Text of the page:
Jobs in Ballarat could be at risk if European countries flood the Australian market with cheap potato products - workers are taking a stand.
On Friday, workers at McCain's food processing facility in Ballarat will meet to bring more attention to the issue, which could affect potato growers across the district.
The sector has faced a drastic downturn during the Covid-19 pandemic - while production has continued, and retail sales have gone up, sporting grounds have not been buying chips.
That's a massive market - it's understood about a semi-trailer worth of fries is sold at each AFL match, for example.
But there are fears cheaper European potato products, potentially up to 80 per cent below market price, could be dumped in Australia, forcing local competitors to cut prices and potentially jobs.
Each year Australia grows about 1.4 million tonnes of potatoes, with about 100,000 tonnes of processing potatoes grown in the Ballarat region.
READ MORE: Spud farmers dig up bountiful harvest
About 75 per cent of potatoes consumed in Australia are grown in our soil.
AUSVEG, the industry group for vegetable growers, is keeping a close eye on developments.
Chief executive James Whiteside said while the organisation is not associated with the demonstration on Friday, it's important to send the message to decision makers in government.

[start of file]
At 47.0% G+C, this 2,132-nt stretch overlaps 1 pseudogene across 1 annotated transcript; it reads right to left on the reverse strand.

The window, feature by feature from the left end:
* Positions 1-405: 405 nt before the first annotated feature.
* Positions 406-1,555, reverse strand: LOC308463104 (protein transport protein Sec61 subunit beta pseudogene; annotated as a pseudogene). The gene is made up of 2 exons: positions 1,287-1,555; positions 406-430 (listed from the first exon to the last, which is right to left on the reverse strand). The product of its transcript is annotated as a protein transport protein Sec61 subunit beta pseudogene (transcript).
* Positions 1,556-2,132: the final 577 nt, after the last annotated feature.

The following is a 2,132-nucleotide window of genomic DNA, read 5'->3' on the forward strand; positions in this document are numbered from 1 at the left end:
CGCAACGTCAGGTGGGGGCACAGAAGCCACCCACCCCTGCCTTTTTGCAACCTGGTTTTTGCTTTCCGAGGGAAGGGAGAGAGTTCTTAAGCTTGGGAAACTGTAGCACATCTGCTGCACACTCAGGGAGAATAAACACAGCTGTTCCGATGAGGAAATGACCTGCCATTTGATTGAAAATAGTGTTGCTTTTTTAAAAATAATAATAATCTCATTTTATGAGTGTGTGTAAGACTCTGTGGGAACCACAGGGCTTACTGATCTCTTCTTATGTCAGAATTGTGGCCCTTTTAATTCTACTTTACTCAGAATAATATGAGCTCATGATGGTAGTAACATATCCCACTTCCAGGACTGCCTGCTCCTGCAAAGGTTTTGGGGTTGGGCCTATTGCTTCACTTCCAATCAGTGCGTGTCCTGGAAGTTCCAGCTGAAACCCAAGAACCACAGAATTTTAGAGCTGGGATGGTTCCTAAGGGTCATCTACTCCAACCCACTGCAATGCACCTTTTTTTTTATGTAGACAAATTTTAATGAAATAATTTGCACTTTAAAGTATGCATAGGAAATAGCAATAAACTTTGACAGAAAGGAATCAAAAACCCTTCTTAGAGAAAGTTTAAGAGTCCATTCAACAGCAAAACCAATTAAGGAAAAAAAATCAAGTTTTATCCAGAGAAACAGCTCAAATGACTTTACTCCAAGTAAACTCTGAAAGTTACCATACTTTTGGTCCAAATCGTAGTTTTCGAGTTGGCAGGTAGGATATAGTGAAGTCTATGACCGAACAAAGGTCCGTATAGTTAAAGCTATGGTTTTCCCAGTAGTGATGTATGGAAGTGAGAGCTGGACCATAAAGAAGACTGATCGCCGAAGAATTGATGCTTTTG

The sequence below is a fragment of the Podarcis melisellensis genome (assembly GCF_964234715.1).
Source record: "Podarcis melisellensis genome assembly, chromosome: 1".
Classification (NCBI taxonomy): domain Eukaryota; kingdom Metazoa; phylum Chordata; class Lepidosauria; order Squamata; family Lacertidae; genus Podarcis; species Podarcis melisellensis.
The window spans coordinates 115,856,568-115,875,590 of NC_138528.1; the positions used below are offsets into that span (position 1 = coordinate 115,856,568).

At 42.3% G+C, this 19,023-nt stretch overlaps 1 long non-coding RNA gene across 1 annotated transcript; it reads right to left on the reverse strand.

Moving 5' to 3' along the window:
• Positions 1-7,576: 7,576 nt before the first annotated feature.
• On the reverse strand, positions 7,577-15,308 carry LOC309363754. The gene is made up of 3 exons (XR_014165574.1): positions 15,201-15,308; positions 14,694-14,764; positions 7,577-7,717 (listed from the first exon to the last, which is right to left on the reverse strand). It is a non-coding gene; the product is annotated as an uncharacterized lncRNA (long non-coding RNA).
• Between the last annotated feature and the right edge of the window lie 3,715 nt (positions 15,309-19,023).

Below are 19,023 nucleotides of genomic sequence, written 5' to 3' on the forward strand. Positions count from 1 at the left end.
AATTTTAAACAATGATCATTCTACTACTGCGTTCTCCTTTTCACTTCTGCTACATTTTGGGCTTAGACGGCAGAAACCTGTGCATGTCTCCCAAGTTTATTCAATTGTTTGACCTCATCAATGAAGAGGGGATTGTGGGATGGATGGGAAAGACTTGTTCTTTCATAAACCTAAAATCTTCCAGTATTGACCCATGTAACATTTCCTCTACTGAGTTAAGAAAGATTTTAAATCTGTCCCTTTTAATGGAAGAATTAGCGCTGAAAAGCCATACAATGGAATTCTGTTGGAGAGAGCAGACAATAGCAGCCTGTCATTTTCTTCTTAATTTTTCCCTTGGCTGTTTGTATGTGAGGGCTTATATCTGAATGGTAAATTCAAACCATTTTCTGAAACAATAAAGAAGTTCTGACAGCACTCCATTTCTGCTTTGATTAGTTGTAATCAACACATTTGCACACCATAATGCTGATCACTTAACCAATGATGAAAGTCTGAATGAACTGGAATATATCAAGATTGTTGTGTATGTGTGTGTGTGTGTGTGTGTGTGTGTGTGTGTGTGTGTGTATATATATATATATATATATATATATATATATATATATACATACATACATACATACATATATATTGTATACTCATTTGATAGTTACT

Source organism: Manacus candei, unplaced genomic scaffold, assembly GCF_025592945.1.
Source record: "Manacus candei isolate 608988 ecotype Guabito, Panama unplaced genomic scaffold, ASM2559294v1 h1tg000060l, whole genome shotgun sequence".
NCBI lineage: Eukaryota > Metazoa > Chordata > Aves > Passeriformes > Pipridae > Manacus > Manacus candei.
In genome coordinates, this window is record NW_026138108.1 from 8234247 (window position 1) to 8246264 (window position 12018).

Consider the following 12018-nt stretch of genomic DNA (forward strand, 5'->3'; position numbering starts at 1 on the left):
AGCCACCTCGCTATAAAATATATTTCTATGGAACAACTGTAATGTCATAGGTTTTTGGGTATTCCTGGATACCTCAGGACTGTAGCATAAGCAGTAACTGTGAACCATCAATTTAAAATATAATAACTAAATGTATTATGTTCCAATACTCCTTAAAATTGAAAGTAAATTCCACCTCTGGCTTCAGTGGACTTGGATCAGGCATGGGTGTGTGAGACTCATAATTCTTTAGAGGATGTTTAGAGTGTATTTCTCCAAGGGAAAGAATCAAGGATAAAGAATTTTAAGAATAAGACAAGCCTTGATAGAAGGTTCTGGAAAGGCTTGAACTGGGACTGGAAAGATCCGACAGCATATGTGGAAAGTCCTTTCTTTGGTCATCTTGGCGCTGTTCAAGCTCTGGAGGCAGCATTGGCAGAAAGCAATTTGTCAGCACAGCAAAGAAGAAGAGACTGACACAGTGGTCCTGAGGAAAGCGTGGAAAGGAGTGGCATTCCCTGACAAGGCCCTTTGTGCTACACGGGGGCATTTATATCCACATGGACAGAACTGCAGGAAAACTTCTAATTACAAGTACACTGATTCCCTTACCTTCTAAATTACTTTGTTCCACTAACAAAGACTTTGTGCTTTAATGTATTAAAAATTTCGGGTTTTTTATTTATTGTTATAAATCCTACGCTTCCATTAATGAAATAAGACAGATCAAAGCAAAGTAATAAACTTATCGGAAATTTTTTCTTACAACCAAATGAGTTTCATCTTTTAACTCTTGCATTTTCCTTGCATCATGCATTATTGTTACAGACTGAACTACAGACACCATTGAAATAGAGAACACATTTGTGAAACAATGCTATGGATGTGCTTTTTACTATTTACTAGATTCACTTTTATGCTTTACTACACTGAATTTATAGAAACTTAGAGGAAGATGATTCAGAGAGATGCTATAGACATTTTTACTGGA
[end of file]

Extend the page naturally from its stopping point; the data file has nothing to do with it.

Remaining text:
"We're watching it closely, and engaging with the government to make sure the mechanisms available are fully understood and utilised," he said.
"If (the cheap products) come into Australia, it will put at risk domestic processing, and growing potatoes for domestic processing."
He added local supply chains should be a priority, given the near-collapse of global systems during the pandemic.
That's echoed by one of the organisers of Friday's demonstration - Australian Manufacturing Workers Union McCain delegate Ross Kenna said he hoped the demonstration, at 11am, would get the message out to the broader public as well as politicians.
"The pandemic's shown the holes we've got in our manufacturing and distribution systems, and we have to make sure we protect our local industries that are up and running," he said.
"Our whole economy is under stress, the last thing we need is subsidised foreign french fries being dumped."
Mr Kenna has worked at the Ballarat facility for 17 years, and said more than 600 people are employed in various roles, but if the industry takes a hit, suppliers and contractors would also be affected.
"Our national secretary has drafted a letter to the prime minister, officially outlining the AMWU's request that they block anything if the Europeans do try to dump (cheap fries)," he said.
"Friday is about showing not only the Ballarat community, but also the workforce, that unions and MPs are on side, and we want to do our best to ensure this massive industry is kept in Ballarat and keeps producing local french fries.
"We manufacture the best fries in the world, I'm hopeful we'll be around for a long time to come."
McCain was contacted for comment.
- with Hayley Elg
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